Have someone organize a meal train for you. If finding the time for a shower is tough, imagine what preparing meals is like! A good solution is to have different friends or relatives bring you meals to cover you for the first month after baby arrives. There are lots of avenues to organize this via social media. It also gives the opportunity to connect with your friends for a bit when they pop in. But tell them not to stay long—you need to rest.


Join a postpartum support group. Postpartum groups are led by counselor facilitators who can answer your questions and provide you with additional resources. The beauty of joining is that the other attendees are going through similar challenges as you. You might even make some new friends, friends who understand you. Groups can be found on the Postpartum Health Alliance website at www.postpartumhealthalliance.org.


Consider joining a Breastfeeding Support Group or reach out to Lactation Consultant. Even though breastfeeding is meant to be a natural activity, lots of women still struggle figuring it out at the beginning and even throughout the first six months. Issues related to proper latching, adequate milk supply, engorgement, or how often to feed the baby can all be addressed at a breastfeeding support group. Many hospitals offer low-cost or even free lactation consulting, such as Sharp Mary Birch, who can answer questions over the phone or help in person.


Identify who your safe people are. Ideally, prior to giving birth, spend some time determining who you can call in the middle of the night when you have an issue with your baby. Do you have a friend or a relative who can understand and support you? You can also be proactive by finding out the number of your pediatrician’s on-call nurse and have it handy for tough situations. If you have a partner, explain to him that you are going through many changes and need additional care and support at this time. If you are having problems in your relationship, don’t hesitate to reach out to us. We have couples therapists who are ready to support you in your postpartum adjustment period.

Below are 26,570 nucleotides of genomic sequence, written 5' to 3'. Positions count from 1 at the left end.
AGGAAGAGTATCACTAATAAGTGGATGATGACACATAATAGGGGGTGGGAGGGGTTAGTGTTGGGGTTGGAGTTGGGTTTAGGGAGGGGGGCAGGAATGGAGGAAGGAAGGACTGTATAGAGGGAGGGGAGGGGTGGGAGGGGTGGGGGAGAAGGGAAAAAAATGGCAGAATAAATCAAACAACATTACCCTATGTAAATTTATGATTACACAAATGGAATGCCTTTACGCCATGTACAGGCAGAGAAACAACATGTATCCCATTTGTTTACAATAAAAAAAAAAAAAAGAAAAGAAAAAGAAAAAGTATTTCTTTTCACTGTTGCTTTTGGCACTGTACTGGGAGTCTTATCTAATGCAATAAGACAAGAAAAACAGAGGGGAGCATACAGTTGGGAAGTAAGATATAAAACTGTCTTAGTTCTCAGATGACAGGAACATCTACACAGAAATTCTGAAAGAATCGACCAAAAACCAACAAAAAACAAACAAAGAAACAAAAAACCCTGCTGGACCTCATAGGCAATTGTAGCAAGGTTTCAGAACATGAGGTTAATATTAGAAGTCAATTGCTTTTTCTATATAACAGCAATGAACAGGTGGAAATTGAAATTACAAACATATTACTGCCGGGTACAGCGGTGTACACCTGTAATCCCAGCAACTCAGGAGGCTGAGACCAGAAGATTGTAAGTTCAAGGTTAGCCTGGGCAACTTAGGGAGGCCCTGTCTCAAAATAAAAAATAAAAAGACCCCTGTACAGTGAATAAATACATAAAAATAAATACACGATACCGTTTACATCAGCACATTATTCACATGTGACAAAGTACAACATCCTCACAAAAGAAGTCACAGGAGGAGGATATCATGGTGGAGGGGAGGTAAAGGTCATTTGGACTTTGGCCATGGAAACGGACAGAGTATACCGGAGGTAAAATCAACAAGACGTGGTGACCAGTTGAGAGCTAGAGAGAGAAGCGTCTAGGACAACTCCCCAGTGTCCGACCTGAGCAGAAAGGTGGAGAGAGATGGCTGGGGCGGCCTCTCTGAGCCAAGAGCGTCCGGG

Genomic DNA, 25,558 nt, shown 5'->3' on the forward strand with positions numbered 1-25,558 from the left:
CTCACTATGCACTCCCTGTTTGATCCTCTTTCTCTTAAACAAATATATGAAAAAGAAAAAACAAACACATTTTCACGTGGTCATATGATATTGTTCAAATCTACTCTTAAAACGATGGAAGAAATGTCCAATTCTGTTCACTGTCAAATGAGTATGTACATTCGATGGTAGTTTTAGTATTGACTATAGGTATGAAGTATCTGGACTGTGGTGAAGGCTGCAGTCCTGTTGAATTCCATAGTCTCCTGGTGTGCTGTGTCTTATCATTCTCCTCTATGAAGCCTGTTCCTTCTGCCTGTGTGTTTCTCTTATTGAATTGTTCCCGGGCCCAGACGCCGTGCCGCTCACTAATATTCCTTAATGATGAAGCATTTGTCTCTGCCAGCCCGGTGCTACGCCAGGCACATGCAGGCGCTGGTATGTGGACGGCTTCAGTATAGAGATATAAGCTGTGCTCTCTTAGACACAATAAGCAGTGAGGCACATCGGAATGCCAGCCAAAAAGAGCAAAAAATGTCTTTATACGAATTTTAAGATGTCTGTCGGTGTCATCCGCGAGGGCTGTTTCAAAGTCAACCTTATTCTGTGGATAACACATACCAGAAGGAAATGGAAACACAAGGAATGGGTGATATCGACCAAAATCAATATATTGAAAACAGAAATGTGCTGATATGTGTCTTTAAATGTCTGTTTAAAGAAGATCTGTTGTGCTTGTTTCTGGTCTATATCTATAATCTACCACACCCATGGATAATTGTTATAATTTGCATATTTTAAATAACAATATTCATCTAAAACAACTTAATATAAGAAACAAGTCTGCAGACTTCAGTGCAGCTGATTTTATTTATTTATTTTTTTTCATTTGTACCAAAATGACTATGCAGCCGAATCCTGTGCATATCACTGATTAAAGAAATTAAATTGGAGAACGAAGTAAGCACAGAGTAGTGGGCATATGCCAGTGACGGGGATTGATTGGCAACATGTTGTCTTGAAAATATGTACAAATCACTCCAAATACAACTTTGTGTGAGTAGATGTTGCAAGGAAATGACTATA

Spend time addressing unresolved birth trauma. If you are a woman who underwent any birth trauma, reach out to a therapist to address it. By not addressing birth trauma, you are putting yourself at a risk of developing postpartum post-traumatic stress disorder. If you need help, we have qualified therapists at Family Guidance and Therapy Center—don’t hesitate to call us! Also, you can journal about things that did not go as planned during your childbirth experience or you can talk to your loved ones about it.


Get yourself some childcare support. If you have family, have them visit and play with the baby while you rest. Ask your friends or hire a part-time baby-sitter. If you have a partner, ask your partner to help you as much as possible. (In the case of your partner, it’s not babysitting—it’s parenting!) The important thing is to communicate your boundaries to any friends who are there to help: tell them prior to their visit that you will need to rest at the time they are playing with baby. Childcare helpers need to understand that they are not there to be entertained, but to help. Remember, this is “you” time. Tell them you need support and let them love on you. If there is someone who wants to help but just thinking about their visit makes you anxious, postpone their visit altogether until you feel ready.